Independent of family disruption, the risk for depression among participants belonging to the four lower childhood socioeconomic status categories was generally higher than the risk among those from the highest socioeconomic status background, with adjusted odds ratios ranging from 1.44 to 1.99. These results are consistent with the lifetime risks of depression shown in t1, which were 17% among respondents from the highest socioeconomic status background and approximately 25% among respondents from lower socioeconomic status backgrounds.
Two additional analyses were done at this point. First, to investigate whether family disruption more strongly predicted depression among children of lower socioeconomic status, we examined the consistency of the odds ratios for family disruption across categories of childhood socioeconomic status. The risk for depression associated with parental divorce was found to be of a similar magnitude across categories of childhood socioeconomic status. A second analysis considered whether the relation between childhood socioeconomic status and adult depression was independent of respondents’ own attained socioeconomic status. To address this question, we added respondents’ educational attainment to model III. However, the significant associations between childhood family disruption and low socioeconomic status and the development of depression persisted, and were of a similar magnitude, after we controlled for respondents’ education.
Finally, we examined the influence of parental conflict on the relation between childhood family disruption and the lifetime risk of depression. Twenty-two percent of the sample endorsed at least three of four questions reflecting parental conflict (internal consistency of the four items [alpha]=0.83).
Adding parental conflict to the survival model did not substantially change the association between family disruption and depression (t3). Parental conflict was independently related to a higher lifetime risk of depression (t3). The results of a second survival analysis of the interaction between childhood family disruption and low and high parental conflict are shown in t3 (χ2=11.0, df=5, p=0.05, for the interaction). Although interpretation of this interaction is tempered by the reduced sample sizes for this analysis, parental conflict appears to exacerbate the long-term effect of childhood family disruption on the development of depression. Thus, family disruption in childhood was associated with depression among individuals reporting low parental conflict, but its effect was much stronger among those reporting high levels of parental conflict.
The interaction between parental conflict and childhood family disruption is shown graphically in F1: within each category of childhood family disruption, the adjusted lifetime prevalence of depression is plotted separately for the subjects reporting low and high levels of parental conflict. With the exception of children in stable two-parent families, and the small number of children whose mothers were widowed, rates of lifetime depression were elevated among subjects reporting high levels of parental conflict, irrespective of family type (the difference for divorced families was marginally significant). For example, among adults whose mother divorced and remarried by age 7, the adjusted lifetime risk of depression in subjects reporting high levels of parental conflict was 57.0%, compared with 20.5% in subjects reporting low levels of parental conflict.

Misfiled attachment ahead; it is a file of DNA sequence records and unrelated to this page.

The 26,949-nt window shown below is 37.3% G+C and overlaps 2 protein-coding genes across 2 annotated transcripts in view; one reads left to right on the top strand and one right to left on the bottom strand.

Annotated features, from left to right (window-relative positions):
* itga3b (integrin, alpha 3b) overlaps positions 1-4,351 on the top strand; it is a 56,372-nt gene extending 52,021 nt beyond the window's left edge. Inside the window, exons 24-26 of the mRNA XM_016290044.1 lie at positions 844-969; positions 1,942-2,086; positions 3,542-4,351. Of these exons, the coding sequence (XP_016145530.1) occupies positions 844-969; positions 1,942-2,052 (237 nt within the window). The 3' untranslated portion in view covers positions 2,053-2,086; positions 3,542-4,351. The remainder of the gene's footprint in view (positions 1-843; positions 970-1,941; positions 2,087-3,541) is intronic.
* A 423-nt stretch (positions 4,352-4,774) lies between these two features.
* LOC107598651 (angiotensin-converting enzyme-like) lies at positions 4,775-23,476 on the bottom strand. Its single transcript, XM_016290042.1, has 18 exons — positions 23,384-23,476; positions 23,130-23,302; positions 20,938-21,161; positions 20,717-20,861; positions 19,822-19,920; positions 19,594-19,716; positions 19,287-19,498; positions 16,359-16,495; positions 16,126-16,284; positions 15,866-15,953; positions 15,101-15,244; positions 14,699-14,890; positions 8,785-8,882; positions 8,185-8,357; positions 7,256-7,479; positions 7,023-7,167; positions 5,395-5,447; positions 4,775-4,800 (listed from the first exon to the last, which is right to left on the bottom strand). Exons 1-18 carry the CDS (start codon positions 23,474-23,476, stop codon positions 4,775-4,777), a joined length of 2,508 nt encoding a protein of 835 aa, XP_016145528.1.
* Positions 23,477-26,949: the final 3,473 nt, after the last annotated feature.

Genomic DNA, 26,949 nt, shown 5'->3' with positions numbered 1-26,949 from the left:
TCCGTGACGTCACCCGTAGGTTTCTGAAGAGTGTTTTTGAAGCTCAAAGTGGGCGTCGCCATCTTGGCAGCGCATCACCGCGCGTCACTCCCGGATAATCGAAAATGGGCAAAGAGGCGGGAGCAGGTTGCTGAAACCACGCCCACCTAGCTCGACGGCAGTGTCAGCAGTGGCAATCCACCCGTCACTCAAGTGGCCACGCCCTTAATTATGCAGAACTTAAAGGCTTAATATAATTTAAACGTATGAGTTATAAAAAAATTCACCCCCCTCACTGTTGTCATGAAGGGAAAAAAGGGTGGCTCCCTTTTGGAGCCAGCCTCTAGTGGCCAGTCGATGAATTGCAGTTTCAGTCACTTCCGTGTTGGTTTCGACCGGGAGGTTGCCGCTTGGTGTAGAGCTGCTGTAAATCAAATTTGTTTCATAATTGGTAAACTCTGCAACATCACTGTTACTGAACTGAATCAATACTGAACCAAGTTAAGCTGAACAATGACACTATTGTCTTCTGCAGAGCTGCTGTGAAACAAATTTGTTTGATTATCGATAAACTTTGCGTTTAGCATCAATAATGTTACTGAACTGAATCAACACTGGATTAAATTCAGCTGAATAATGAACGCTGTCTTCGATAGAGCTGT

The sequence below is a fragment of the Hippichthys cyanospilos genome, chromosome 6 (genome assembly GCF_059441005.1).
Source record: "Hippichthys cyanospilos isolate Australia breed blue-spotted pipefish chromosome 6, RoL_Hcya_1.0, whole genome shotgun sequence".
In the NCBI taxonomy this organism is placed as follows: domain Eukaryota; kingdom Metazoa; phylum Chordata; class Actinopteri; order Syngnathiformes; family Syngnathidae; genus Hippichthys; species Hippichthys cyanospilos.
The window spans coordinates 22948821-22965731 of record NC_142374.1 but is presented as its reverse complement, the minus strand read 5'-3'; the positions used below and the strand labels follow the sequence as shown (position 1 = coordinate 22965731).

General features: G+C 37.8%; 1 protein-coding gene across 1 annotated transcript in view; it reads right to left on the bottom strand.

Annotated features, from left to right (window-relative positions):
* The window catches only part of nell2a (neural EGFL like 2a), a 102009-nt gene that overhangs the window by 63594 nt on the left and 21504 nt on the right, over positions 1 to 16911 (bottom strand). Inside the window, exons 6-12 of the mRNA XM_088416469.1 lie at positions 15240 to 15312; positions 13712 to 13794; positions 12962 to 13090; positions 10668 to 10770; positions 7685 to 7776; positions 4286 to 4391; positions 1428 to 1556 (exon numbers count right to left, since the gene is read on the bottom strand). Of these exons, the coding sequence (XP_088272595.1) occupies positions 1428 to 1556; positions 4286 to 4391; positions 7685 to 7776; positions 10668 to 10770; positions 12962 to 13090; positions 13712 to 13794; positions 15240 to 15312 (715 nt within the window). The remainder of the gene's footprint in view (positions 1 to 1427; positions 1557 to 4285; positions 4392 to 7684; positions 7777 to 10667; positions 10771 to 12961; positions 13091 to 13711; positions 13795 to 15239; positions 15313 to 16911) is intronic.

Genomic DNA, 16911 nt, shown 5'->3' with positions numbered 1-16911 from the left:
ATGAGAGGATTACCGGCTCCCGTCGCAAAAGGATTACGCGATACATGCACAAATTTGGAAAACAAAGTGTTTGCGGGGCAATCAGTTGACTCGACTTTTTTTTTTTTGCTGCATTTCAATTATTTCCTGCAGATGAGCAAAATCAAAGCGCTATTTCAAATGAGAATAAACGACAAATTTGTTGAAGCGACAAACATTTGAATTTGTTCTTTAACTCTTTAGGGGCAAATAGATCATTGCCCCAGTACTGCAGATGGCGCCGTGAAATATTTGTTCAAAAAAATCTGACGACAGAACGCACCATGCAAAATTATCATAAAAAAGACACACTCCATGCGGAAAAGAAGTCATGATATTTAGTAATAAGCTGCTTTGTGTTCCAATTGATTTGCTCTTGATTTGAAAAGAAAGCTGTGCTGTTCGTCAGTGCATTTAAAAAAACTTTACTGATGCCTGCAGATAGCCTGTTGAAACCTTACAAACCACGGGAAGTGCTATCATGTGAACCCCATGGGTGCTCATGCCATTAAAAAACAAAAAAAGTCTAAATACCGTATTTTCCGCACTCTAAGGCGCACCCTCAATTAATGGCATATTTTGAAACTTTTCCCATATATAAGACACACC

In this study, we examined the lifetime risk of major depressive episode associated with family disruption and low socioeconomic status in early childhood. Parental divorce by age 7 predicted a greater risk of adult depression. On average, respondents who experienced parental divorce were at twice the risk of depression than those whose parents’ marriages remained intact during their childhood; however, the risk associated with parental divorce was most pronounced when accompanied by a high level of parental conflict. The small number of respondents who experienced the death of a parent in childhood precluded a thorough analysis of long-term depression risk due to loss of a parent. Independent of family disruption, risk of depression was also elevated among children from low socioeconomic status backgrounds.
The Providence, R.I., National Collaborative Perinatal Project sample was not designed to be representative of the general U.S. population or of Providence, R.I. However, our finding that low socioeconomic status and family disruption in childhood confer elevated risk for adult depression is consistent with the findings of previous investigations (7, 8) and suggests that our results are not specific to the present sample. Our sample was selected for the presence or absence of early childhood risk factors for adult psychopathology, including pregnancy/delivery complications and potential learning disabilities (13, 14). Although the distribution of these potential risk factors in the present sample may differ from the general population, the sampling scheme was accounted for by including controls for the study selection factors in all of the analyses.
Because our analyses of family disruption and socioeconomic status were limited to the period of early childhood, we were not able to examine the impact of childhood conditions beyond age 7 on the risk of depression. However, the early childhood period may be of special importance. In a report based on 935 participants in the Christchurch Health and Development Study, Fergusson et al. (23) found that parental separation predicted the onset of mood disorders only when it occurred by age 5.
Finally, our analyses of parental conflict have the usual drawbacks of retrospective recall, including the possibility of systematic differences in the reporting of parental conflict according to depression status. Our use of a dichotomous indicator of parental conflict also precluded a more detailed analysis of different kinds of parental conflict and the timing of such conflict with respect to changes in family structure. The measure of parental conflict used in this study likely reflects more severe forms of interpersonal conflict (i.e., physical aggression), although this has not been assessed in validation studies.